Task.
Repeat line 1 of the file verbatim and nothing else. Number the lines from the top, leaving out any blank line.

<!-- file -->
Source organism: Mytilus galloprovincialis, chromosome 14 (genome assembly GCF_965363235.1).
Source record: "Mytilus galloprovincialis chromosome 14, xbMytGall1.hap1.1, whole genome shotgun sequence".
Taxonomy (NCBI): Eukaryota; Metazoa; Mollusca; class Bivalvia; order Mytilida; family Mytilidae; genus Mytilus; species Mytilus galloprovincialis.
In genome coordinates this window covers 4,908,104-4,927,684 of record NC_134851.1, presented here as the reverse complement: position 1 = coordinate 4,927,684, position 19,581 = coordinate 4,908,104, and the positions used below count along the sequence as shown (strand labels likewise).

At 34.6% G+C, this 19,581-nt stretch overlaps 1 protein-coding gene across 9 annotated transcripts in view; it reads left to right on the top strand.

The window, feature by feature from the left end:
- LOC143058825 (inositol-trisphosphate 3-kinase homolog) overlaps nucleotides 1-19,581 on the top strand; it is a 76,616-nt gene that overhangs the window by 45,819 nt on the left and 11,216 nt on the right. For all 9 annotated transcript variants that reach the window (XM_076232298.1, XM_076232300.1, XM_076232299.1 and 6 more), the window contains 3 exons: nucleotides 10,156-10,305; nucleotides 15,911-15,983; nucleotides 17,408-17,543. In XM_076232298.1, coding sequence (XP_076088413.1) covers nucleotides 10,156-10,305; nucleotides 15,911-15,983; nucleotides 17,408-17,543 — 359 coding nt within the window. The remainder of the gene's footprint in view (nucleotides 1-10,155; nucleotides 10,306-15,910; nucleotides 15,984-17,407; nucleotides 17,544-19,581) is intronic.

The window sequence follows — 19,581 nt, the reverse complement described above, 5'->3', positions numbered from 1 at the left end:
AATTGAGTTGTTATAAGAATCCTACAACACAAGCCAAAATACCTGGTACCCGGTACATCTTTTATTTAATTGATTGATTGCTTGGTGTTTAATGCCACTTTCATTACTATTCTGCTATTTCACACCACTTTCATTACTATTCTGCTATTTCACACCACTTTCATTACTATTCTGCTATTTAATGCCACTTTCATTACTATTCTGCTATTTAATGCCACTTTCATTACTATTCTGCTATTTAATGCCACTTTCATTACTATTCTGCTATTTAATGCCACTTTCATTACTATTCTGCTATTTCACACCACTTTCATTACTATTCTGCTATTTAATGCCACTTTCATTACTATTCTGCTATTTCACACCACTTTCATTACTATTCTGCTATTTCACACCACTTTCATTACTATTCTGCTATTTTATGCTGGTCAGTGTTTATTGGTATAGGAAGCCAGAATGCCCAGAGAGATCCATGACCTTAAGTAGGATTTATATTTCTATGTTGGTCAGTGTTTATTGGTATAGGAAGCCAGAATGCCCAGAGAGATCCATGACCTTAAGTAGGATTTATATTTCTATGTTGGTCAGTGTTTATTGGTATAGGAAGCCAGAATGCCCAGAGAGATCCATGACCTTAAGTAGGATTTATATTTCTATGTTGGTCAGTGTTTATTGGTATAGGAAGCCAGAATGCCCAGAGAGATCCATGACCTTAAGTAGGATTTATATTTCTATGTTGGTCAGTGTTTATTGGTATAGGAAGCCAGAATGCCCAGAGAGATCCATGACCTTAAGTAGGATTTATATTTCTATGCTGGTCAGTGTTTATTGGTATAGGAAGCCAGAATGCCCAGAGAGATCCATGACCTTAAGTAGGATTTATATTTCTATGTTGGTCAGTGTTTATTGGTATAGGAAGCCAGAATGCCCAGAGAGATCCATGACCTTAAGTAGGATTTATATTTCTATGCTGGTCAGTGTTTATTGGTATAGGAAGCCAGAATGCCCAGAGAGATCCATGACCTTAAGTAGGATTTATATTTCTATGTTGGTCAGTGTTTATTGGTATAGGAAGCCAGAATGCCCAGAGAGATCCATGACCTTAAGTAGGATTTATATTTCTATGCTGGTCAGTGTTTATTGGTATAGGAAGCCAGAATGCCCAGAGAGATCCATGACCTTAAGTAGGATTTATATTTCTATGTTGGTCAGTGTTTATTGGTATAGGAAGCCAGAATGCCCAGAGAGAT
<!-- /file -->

Source organism: Mytilus galloprovincialis, chromosome 14 (genome assembly GCF_965363235.1).